Tattoos have been at the core of several copyright cases over the last few years. One of the earliest well-known examples was a suit by Mike Tyson’s tattoo artist over the use of Tyson’s face tattoo design in the movie The Hangover Part II, which settled out of court in 2011. However, several more recently undecided cases have raised issues tied to tattoos and copyright infringement. TJ Mihill takes a look at this issue in the latest Stites & Harbison Client Alert.
An extraordinary performance-based stock option plan (the “Grant”) awarded by Tesla, Inc. (“Tesla”) to Elon Musk (“Musk”) was invalidated by the Delaware Court of Chancery last week, despite the fact that over 70% of Tesla’s disinterested stockholders approved it at a 2018 special meeting. Attorney Brian Cromer takes a look at the decision in this Stites & Harbison Client Alert.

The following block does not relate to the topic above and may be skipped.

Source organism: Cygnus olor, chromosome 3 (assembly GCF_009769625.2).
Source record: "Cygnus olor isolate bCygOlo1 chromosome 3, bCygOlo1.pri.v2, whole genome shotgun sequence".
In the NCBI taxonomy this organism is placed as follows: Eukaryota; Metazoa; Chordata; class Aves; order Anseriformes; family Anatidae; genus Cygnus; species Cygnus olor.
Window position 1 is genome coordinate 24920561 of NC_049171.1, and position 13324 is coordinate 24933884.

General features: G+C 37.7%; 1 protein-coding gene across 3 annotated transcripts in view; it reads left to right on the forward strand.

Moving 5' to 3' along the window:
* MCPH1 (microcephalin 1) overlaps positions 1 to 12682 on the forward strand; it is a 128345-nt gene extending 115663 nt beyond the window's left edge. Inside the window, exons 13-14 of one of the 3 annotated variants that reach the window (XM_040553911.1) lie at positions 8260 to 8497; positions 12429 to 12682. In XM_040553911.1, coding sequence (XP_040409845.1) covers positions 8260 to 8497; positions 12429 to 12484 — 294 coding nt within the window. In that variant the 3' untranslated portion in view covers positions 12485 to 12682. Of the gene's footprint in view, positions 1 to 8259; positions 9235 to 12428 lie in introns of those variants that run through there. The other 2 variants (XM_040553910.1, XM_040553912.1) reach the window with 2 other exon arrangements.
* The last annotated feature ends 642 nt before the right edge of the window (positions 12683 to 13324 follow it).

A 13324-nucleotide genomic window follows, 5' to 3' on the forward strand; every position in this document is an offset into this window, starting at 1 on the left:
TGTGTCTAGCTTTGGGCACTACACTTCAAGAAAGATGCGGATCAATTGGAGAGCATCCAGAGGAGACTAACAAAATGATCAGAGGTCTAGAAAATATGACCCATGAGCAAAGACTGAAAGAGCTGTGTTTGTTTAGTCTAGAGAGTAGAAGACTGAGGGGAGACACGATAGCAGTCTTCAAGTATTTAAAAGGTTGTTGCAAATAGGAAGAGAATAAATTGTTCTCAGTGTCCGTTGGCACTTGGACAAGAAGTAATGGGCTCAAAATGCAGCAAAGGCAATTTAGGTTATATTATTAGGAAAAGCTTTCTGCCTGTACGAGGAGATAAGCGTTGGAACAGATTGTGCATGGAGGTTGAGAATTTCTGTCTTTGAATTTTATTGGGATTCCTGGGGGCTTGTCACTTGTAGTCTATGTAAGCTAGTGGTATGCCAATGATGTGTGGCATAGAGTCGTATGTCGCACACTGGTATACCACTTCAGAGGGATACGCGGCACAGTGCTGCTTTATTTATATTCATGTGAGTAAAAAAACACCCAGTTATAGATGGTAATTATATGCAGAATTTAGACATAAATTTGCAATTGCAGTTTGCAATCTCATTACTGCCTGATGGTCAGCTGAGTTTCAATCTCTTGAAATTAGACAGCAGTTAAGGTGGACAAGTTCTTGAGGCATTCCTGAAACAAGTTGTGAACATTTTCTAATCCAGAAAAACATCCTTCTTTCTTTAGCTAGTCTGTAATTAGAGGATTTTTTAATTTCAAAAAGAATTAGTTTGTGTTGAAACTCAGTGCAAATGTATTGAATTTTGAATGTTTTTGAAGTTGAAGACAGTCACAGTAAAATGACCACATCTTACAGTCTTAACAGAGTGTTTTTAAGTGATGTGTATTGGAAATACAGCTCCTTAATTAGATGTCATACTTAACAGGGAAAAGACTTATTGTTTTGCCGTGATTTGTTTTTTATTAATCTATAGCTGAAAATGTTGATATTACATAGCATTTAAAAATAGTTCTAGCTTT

On January 10, 2024, the United States Patent and Trademark Office (USPTO) released Guidelines for Assessing Enablement in Utility Applications and Patents in View of the Supreme Court Decision in Amgen Inc. et al. v. Sanofi et al. The Guidelines are intended to inform U.S. patent examiners and the public about the process to be followed when assessing whether a claim satisfies the enablement requirement under 35 U.S.C. 112(a), after the U.S. Supreme Court’s holding in Amgen v. Sanofi. IP attorney Patrick Torre takes a look at the guidelines in this Stites & Harbison Client Alert.
Governor Andy Beshear began his second term by announcing significant progress towards the full implementation of the Kentucky Medical Cannabis Program (KMCP), Senate Bill 47. The KMCP legalized marijuana for medicinal use in the Commonwealth for qualifying patients with a qualifying medical condition. By law, the program goes into effect on January 1, 2025. Jennifer Cave takes a look at what this means in this Stites & Harbison Client Alert.
Certificate of Need (“CON”) laws are often hot button issues for state lawmakers – and for Kentucky lawmakers there is no exception. During the 2023 regular session of the Kentucky General Assembly, House and Senate Concurrent Resolutions were introduced calling for the establishment of a Certificate of Need Task Force (“CON Task Force”). Health care attorney Betsy Johnson takes a look at the Task Force's findings in this Stites & Harbison Client Alert.